Communicating effectively requires you to take a step back, assess the intended recipient of your communication and think through how the individual prefers to be communicated with. Once you know this, you can tailor your message in a way that increases the likelihood of being heard. This also prevents you from assuming the way you communicate with one group is appropriate or right for all groups or people.

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    If you are unsure how to determine the styles of the groups or persons with whom you are interacting, you can always ask them:

    “How do you prefer to receive information?”

    This approach requires listening, both to what the individuals say as well as what is unspoken. Virgin Group CEO Richard Branson noted that the best communicators are also great listeners.

    To communicate effectively from relationship to relationship and situation to situation, you must understand the communication needs of others.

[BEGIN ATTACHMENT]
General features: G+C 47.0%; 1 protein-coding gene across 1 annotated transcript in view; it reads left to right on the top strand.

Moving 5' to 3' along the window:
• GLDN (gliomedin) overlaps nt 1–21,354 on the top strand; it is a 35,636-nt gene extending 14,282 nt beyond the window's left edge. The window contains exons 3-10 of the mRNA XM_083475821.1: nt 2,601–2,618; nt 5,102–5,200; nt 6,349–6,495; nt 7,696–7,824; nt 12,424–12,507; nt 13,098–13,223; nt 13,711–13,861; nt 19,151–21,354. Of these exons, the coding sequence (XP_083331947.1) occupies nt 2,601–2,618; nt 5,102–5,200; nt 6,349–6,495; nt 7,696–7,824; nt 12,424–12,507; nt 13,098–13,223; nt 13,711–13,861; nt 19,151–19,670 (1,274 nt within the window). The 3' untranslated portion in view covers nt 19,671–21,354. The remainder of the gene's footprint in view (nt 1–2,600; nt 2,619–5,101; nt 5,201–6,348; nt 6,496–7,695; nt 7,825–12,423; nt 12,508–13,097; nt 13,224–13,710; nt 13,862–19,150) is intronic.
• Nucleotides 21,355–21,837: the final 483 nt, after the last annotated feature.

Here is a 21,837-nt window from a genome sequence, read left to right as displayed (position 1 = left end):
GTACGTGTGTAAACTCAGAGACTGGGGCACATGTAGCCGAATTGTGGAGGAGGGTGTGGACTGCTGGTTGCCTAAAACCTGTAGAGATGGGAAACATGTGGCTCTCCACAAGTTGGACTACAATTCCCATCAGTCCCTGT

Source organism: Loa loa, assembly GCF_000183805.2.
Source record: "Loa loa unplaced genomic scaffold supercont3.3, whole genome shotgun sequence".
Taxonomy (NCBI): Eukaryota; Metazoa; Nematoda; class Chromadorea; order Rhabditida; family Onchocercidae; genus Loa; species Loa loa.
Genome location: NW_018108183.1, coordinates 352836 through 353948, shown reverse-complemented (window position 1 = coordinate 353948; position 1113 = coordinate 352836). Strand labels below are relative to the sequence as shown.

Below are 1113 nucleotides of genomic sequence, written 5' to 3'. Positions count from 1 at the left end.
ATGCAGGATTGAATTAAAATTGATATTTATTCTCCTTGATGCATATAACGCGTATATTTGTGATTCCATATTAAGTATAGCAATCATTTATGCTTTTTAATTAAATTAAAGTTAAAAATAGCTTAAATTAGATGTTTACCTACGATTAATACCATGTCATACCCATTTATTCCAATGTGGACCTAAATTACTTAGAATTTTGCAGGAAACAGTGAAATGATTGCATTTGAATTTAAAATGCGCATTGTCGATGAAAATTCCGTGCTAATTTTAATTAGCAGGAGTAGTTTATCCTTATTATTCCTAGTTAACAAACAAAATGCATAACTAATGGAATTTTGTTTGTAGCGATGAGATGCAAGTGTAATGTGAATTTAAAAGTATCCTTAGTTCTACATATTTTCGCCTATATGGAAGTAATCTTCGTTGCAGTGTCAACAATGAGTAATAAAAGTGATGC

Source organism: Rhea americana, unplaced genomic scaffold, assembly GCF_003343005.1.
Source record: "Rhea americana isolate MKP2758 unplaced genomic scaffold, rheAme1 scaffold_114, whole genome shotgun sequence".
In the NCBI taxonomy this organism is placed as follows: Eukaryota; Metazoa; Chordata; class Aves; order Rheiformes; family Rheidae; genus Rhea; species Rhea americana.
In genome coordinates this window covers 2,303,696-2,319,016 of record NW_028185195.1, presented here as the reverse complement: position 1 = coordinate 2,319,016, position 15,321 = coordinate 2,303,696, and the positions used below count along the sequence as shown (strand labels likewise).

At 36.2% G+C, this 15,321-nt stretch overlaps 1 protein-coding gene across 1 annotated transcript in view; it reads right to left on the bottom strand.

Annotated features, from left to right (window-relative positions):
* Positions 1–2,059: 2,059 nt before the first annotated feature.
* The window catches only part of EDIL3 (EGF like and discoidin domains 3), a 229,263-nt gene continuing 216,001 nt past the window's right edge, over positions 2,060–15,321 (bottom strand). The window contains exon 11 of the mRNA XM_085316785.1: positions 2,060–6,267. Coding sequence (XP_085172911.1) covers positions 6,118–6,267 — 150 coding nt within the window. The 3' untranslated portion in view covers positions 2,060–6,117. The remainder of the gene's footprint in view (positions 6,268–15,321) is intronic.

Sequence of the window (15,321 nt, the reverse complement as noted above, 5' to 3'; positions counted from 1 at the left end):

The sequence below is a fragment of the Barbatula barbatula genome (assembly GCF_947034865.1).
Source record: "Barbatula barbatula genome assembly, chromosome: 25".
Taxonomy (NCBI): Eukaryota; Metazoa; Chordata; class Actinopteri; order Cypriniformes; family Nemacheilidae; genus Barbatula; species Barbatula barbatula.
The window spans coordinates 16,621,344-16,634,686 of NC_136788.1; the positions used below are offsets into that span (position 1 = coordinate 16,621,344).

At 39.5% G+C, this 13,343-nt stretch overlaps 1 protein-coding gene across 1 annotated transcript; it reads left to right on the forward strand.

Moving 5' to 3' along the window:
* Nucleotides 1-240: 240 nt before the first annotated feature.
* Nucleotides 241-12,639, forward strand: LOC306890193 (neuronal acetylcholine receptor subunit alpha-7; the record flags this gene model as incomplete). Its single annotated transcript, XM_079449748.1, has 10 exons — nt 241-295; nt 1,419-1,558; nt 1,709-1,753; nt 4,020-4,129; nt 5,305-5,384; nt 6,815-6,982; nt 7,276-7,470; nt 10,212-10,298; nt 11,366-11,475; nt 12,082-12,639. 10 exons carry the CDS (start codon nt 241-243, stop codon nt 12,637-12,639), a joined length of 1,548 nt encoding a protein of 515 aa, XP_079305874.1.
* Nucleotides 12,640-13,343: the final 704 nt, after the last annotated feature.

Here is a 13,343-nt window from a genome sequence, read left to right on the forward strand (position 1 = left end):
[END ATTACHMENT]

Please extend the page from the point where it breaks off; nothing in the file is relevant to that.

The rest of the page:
3. Exercise Precision and Care

    A recent engagement underscored for me the importance of exercising care when communicating.

    On a recent trip to Ohio, I decided to meet up with an old friend to go for a walk. As we strolled through the soccer park, my friend gently announced that he had something to talk about, he was upset with me. His introduction to the problem allowed me to mentally shift gears and prepare for the conversation.

    Shortly after introducing the shift in conversation, my friend asked me why I didn’t invite him to the launch party for my business. He lives in Ohio and I live in the D.C. area.

    I explained that the event snuck up on me, and I only started planning the invite list three weeks before the event. Due to the last-minute nature of the gathering, I opted to invite people in the DMV area versus my friends from outside the area – I didn’t want to be disrespectful by asking them to travel on such short notice.

    I also noted that I didn’t want to be disappointed if he and others declined to come to the event. So I played it safe in terms of inviting people who were local.

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    In the moment, I felt the conversation went very well. I also checked in with my friend a few days after our walk, affirmed my appreciation for his willingness to communicate his upset and our ability to work through it.